Bookbinding and the Conservation of Books
A Dictionary of Descriptive Terminology

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marbled edges

Veined or mottled coloring on the edges of a book in imitation of marble, and produced by touching the edge of the book under compression on the surface of a size on which marbling colors have been floated and patterned, or by transferring the pattern to the edge.

Marbling of book edges was introduced near the end of the 17th century, mainly on trade books bound in calfskin and sheepskin. Fine bindings were not so marbled until the closing years of the 18th century. These latter bindings were usually half or full bindings of Russia leather, usually of quarto or folio size. All classes of books bound in morocco continued to be gilded until well into the 19th century, i.e., the 1830s, when cheaper morocco bindings began being marbled. Marbled edges were common until the First World War, when the practice began to decline, except for stationery bindings. See also: MARBLE ROLLERS ;MARBLE TRANSFER ;MARBLING .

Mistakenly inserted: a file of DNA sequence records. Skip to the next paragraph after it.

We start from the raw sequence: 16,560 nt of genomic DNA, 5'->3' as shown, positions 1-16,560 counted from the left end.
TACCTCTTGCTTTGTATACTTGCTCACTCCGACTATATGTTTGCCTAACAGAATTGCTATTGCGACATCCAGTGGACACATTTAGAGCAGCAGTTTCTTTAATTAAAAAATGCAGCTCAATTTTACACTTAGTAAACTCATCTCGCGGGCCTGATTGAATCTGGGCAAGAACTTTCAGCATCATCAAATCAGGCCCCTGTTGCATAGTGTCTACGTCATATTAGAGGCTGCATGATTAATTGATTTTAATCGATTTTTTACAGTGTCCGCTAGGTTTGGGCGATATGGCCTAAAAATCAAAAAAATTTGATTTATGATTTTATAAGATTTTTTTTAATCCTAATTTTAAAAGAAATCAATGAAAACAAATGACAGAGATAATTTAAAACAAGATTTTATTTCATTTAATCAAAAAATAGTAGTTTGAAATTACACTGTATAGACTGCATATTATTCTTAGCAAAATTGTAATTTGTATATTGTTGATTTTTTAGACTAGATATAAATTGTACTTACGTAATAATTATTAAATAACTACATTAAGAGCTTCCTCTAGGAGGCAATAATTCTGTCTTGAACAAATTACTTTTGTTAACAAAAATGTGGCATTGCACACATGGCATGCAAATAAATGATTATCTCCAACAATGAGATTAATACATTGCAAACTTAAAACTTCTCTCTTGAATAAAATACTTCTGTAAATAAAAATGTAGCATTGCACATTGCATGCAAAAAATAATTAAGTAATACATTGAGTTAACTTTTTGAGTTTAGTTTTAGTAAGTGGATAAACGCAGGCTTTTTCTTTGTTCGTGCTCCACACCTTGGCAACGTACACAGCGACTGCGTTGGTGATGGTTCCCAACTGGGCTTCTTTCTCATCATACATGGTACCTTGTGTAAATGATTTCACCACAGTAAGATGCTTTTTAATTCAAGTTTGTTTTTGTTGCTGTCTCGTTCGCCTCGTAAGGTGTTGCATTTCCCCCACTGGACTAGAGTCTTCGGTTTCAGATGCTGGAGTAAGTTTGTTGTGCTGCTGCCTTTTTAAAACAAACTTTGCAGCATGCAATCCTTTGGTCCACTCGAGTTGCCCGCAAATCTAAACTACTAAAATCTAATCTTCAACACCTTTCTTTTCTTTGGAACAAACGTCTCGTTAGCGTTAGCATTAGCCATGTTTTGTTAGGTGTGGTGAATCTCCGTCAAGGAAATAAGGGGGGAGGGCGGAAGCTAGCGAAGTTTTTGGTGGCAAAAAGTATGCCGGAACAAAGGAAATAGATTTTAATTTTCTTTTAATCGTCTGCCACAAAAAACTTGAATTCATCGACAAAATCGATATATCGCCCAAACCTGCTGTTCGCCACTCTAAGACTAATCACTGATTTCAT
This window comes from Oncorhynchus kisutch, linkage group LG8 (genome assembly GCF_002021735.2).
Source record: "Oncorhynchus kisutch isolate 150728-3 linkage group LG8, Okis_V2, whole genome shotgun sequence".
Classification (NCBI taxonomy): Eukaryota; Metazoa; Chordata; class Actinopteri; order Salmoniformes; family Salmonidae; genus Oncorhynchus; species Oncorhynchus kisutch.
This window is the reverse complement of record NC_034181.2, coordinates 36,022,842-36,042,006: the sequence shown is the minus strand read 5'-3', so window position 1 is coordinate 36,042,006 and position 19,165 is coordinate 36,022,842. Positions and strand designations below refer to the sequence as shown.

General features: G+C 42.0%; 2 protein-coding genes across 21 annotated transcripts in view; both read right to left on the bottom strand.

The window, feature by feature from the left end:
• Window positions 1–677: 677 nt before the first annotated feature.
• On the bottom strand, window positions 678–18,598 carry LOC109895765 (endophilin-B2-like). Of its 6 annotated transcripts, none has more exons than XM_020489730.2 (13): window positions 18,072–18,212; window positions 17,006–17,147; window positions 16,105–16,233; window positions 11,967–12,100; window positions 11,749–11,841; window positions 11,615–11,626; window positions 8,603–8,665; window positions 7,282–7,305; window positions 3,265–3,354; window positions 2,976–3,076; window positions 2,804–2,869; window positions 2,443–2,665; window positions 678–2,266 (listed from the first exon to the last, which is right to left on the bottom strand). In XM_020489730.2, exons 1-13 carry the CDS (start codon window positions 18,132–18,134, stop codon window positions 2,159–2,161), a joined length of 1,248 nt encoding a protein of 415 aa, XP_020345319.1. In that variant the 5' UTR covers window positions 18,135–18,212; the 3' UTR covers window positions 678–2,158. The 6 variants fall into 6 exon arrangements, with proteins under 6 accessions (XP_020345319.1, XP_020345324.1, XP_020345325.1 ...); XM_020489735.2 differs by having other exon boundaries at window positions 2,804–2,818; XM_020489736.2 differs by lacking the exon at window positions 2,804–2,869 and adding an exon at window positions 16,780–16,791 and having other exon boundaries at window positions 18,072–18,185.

(236 , 241 , 327 )




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